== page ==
Jonathan Bessette

Jonathan Bessette

U.S.-U.K. Fulbright winner Jonathan Bessette, combines his love of engineering and art, in his education.

You are a mechanical engineering major with a minor in studio art - that is a really interesting combination. How did you discover those passions?

It started in high school, I did a lot of art. I’ve always been really passionate about that field and I didn’t want to lose touch with that when I when I was going through engineering. I really had a passion for looking at things differently and looking at things from a different perspective … I think it makes you unique in a way. It [art] can be a really nice break from all of the core engineering classes and keeps a mindset of creativity.

What clubs and activities are you involved in on campus?

Right now, I’m involved in the Design of Open Engineering Systems (DOES) lab. There, I’m working on some data analysis for this "cyber empathic chair design," [where] we’re combining server data and sensor data [in order to] figure out physiological and psychological constructs of the mind, and how those can relate to the users perception of buying a chair. How can we figure out why people do or don’t like a product based on sensors and their answers.

I’m still involved Engineers for a Sustainable World (ESW), which is very fun too. Outside of that, I play soccer and volleyball.

Who is your biggest inspiration?

Honestly, my mom. She’s very hardworking, she works to maintain a family. She’s a single mom with myself and my sister. She works really hard and still [has time] to cook and clean. She gets up at 4 or 5 a.m. to go to work, gets out at 3 p.m. to pick my sister up from school and then works on the house. I think she’s always very determined and optimistic. She’s probably my biggest inspiration.

What keeps you motivated?

The possibility of there being something, the chance of creating something unique. Pushing yourself to be distinct. Getting to the point where you have the ability to help people with certain resources you’ve gained.

Tell me about the fellowships that you have applied for and won?

I applied for and won the U.S.-U.K. Fulbright. That was a fantastic time. It happened this past summer, I got the opportunity to travel to Scotland. I worked with two universities: a tech school, University of Strathclyde, and an art school, the Glasgow School of Art … I got to combine my interests and travel all over Scotland. I got to talk to amazing people. The [conversations with] local people was probably one of the best things that came from that [experience].

What was the process of applying for the Fulbright like for you?

It was really daunting at first. I looked at the application and it was very intimidating. I was like, “I don’t know if I can get this done.” I started over winter break, working really hard on it. I was doing essay after essay, just revising. Then I started emailing Meg [Stewart], she helped me out a ton. We started emailing back and forth, and she would send me comments. When school started back up, I went to her office two or three times and just kept revising to make it better. Eventually, I brought [an essay] in and she sat down with me and said, “I think you might be ready.” Later that night, I looked it over again and hit submit. It was a great feeling to have it done and I felt really proud of what I submitted.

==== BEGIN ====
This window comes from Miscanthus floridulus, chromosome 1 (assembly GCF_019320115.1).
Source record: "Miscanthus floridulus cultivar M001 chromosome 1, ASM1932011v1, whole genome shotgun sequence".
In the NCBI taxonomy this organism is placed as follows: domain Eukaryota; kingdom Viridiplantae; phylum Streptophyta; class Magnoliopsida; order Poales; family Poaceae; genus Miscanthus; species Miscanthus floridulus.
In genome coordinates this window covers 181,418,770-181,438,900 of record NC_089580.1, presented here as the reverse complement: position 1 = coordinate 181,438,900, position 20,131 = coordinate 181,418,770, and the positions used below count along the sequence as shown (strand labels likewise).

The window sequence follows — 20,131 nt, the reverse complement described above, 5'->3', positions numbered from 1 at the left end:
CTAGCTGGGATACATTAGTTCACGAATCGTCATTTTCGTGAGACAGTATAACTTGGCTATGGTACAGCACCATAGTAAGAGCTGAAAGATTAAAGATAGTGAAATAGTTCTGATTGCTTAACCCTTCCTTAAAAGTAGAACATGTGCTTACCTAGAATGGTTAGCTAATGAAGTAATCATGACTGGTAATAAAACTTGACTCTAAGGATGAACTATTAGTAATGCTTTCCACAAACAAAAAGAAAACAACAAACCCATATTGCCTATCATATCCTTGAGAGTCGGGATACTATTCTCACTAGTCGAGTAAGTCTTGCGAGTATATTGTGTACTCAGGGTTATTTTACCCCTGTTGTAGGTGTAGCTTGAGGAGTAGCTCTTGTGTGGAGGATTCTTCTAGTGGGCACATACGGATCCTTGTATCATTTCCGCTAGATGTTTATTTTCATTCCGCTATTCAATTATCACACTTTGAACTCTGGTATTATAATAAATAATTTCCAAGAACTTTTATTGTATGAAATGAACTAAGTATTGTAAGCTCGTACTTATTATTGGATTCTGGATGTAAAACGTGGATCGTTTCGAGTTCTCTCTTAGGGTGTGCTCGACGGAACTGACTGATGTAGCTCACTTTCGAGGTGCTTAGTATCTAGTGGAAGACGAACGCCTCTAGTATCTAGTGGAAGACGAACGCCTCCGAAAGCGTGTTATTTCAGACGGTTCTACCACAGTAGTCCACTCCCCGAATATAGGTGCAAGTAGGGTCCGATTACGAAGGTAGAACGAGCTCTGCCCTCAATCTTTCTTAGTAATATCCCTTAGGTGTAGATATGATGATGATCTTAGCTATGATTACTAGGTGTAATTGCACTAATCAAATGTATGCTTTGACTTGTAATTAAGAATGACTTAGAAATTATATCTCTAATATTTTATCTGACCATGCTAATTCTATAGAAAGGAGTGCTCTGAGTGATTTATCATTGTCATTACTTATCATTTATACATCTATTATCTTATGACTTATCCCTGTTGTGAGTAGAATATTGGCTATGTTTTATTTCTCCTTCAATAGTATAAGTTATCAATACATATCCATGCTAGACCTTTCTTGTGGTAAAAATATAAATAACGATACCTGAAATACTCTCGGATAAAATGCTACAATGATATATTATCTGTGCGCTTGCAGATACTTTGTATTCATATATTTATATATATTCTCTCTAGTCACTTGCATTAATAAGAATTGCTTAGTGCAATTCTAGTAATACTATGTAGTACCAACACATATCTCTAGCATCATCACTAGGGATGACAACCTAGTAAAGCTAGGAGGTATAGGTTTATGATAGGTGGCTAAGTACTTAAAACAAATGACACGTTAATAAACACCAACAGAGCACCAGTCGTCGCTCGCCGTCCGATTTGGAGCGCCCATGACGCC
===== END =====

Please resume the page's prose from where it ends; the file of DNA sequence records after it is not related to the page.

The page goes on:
What do you think set your application apart?

I think [my] passion and honesty. I was trying to articulate that I was a different person then what they had seen before. Just trying to bring out those idiosyncratic facets of yourself, I think that was the most important thing in my application, just trying to be true to yourself.

Do you think your background in both engineering and art helped?

I definitely do. The institute was technology, innovation and creativity. So, on the technology side, I’m an engineering student, on the creativity side, I’m also a minor in studio art. I think that definitely set me apart, having that diversity and perspective, trying to bridge the gap between two very separate fields.

What are your academic or career goals?

Part of me wants to go for a master's in engineering, but part of me wants to go for a bachelor's in fine arts, in [either] industrial design or product design. After going to the [art] institute and after thinking about big picture things, part of me gets worried about getting stuck on little details. I want to work on big picture things. When Apple puts out a product, for instance, they influence so many people. If I were to contribute to something like that or invent something new … that would be really rewarding.

Could you share some advice for students who want to go for various awards?

I would say, be true to yourself. It’s hard to talk about yourself, so ask people around you who you are and what they think of you. Pick out those peculiarities and articulate those, because they are what make you unique. Never be afraid to apply. Always, always apply. Take the time, it’s worth it in the end. It’s always worth it to write about yourself, because in the end, you [get to] identify who you are and that’s one of the most difficult things in life.

Interview with Jonathan Bessette conducted on February 22, 2018 by Deanna Buley.